Family Matters: Keeping it in the family?

Conflict resolution expert Shimrit Nothman advises what to do when kids want to spend Independence Day with friends instead of family.

April 15, 2013 12:32
3 minute read.
Independence Day barbecues.

Independence Day barbecue 370. (photo credit: Tanya Sermer)

Dorit asks: “My brother has invited all the family for a barbeque on Independence Day. I was very excited about it until my two kids, aged 14 and 16, have announced they will be spending that day with their friends.

I see great value in spending our holidays together as a family, but I don’t want to force my kids to give up their plans and go unwillingly with mine. What can I do? I am tired of discussing this issue over and over again with them.

If we try hard we may recall how we behaved in a similar way when we were young. Our parents always wanted us to engage in “boring old” activities, and we were busy coming up with the cleverest of explanations about why sadly we won’t be able to take part in their arrangements.

Still, Dorit holds these family gatherings very dear to her and wants her children to take part in it. How can she convince her children to join in willingly?

Creating a win-win solution

Dorit has to indicate to her children that she expects them to respect and go along with what’s important to her, just as they often ask her to respect and go along with what’s important to them.

But what happens when, like in this case, their wishes collide? This might be the perfect time to sit down with the kids and try to come up with a win-win solution.

Dorit should indicate to the children what’s really important for her and try to determine what’s most important for them. For example: Dorit really wants to spend some time together as a family with her children, but she might not mind if it’s only for several hours. In that case the kids can join in for the first part of the day and then be dropped off at their friends’ houses for the second part of it.

In a different example

The kids might not be opposed to spending some time with their family, but they also don’t want to miss out on the opportunity of hanging out with their friends. In this case, Dorit can examine the option of bringing some of their friends along to the family gathering or arranging a small party later on in her place just for her kids’ friends.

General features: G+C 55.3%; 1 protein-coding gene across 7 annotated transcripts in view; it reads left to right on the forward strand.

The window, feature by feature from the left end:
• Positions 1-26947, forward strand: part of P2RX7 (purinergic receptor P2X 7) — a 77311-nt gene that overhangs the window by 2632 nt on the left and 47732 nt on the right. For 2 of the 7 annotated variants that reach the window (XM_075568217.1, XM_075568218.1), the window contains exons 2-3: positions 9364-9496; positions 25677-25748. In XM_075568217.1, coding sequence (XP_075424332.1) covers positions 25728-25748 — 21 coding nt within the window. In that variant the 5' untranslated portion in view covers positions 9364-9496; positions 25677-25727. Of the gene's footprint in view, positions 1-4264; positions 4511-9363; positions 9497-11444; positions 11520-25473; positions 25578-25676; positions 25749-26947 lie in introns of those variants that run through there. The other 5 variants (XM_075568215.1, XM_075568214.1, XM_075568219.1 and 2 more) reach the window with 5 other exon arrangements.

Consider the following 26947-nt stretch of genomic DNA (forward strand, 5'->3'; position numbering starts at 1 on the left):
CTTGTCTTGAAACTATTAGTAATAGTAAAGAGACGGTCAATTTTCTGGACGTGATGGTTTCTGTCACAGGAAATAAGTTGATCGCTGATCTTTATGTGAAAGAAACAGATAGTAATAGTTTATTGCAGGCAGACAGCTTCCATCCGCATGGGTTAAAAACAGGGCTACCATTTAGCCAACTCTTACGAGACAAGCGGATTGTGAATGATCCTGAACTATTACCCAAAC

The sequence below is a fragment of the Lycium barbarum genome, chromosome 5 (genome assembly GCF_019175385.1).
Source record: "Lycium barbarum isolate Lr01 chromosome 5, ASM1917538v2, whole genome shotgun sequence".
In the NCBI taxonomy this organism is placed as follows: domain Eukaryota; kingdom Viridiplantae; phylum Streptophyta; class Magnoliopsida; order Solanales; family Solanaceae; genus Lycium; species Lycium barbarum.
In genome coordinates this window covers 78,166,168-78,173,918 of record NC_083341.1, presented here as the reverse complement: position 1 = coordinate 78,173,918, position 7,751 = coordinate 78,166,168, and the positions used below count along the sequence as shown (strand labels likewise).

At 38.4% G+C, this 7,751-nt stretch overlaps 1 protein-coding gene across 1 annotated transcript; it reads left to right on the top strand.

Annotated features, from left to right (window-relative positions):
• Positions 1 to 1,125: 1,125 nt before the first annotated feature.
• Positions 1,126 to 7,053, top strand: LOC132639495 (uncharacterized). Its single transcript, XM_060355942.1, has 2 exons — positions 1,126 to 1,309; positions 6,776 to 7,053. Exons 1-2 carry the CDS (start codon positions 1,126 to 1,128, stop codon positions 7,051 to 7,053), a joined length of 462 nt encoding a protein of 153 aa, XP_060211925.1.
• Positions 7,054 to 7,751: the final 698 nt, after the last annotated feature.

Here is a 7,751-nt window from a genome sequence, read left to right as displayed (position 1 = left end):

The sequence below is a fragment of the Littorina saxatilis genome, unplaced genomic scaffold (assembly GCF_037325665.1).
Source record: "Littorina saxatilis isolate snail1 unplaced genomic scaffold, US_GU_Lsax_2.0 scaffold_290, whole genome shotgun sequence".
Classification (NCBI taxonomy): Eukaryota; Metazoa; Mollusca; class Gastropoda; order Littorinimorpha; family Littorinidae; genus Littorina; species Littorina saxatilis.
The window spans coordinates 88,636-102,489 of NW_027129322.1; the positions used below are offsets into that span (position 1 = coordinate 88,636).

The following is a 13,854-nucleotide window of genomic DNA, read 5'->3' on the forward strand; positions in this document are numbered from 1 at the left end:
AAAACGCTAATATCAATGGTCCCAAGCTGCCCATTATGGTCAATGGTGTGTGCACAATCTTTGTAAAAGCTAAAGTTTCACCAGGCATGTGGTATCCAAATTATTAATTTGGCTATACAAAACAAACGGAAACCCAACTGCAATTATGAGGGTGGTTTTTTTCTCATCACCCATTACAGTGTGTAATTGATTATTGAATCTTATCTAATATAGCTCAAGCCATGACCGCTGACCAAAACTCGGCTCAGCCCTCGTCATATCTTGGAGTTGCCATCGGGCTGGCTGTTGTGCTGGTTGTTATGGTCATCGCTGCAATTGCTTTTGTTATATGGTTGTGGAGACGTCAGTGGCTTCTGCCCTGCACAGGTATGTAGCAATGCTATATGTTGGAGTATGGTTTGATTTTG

Family before friends?

Dorit may decide that this situation is actually a win-lose one, because her brother lives far and so they have to all go for a full day, and the option of brining friends along is off the table.

In such a case, Dorit has to make a choice; either she decides that spending time with the family is the most important thing for her right now, even at the cost of grumpy uncooperative children, or she decides she can skip this one and let the kids have it.

If she decides on the first, it’s important she explain to her children that because of the circumstances there is no room for negotiating a solution that will fit all. She can then ask the kids to respect her decision and promise to do the same the next time such a dilemma comes up.

If she decides to go with the second option, Dorit can let the overjoyed kids know that she was willing to compromise on this point, knowing how important it was for them, and letting them know she’ll be looking for the same understanding on their part, next time around.

Conflicts inside the family are tricky, since they involve emotions and a lot of shared history, which may cloud the resolution attempts. On top of that, family usually stays around, which means future conflicts are just around the corner.

This is why it’s so important to handle each conflict inside the family with special care. This time you may have the upper hand or the ability to get your wishes fulfilled at the expense of others, but next time it may be that someone else will have that privilege. If you want to make sure that you’ll be treated fairly, do everything in your power to introduce fairness this time around. 

Shimrit Nothman has a Masters degree in Conflict Resolution and believes that like charity, conflict resolution begins at home. If you have any questions for Shimrit, please use the comments section below or email her at

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